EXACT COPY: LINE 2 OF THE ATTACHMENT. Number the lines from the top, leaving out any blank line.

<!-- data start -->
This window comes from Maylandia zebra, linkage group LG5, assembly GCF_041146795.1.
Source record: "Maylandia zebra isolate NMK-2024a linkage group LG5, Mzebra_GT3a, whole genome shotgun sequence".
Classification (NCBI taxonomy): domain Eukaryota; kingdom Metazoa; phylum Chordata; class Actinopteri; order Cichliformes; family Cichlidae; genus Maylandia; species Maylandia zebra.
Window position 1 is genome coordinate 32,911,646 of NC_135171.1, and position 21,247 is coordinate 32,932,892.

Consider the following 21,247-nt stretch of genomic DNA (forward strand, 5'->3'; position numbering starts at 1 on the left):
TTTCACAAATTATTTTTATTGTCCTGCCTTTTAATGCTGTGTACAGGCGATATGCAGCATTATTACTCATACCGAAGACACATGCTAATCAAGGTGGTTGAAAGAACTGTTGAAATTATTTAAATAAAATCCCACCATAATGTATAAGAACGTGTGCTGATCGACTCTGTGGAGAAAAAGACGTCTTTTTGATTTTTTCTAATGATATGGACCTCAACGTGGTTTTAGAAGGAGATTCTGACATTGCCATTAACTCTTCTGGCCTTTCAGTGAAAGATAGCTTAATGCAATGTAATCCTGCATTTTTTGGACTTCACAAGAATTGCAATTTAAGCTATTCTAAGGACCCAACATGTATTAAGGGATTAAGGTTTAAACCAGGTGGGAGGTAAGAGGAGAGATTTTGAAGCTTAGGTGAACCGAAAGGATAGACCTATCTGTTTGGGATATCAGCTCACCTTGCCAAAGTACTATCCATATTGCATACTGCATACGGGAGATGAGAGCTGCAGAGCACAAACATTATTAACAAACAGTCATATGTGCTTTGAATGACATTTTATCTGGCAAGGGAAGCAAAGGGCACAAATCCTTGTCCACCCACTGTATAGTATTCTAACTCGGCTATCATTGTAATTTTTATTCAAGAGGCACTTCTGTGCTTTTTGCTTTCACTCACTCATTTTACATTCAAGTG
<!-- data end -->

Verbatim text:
Source record: "Maylandia zebra isolate NMK-2024a linkage group LG5, Mzebra_GT3a, whole genome shotgun sequence".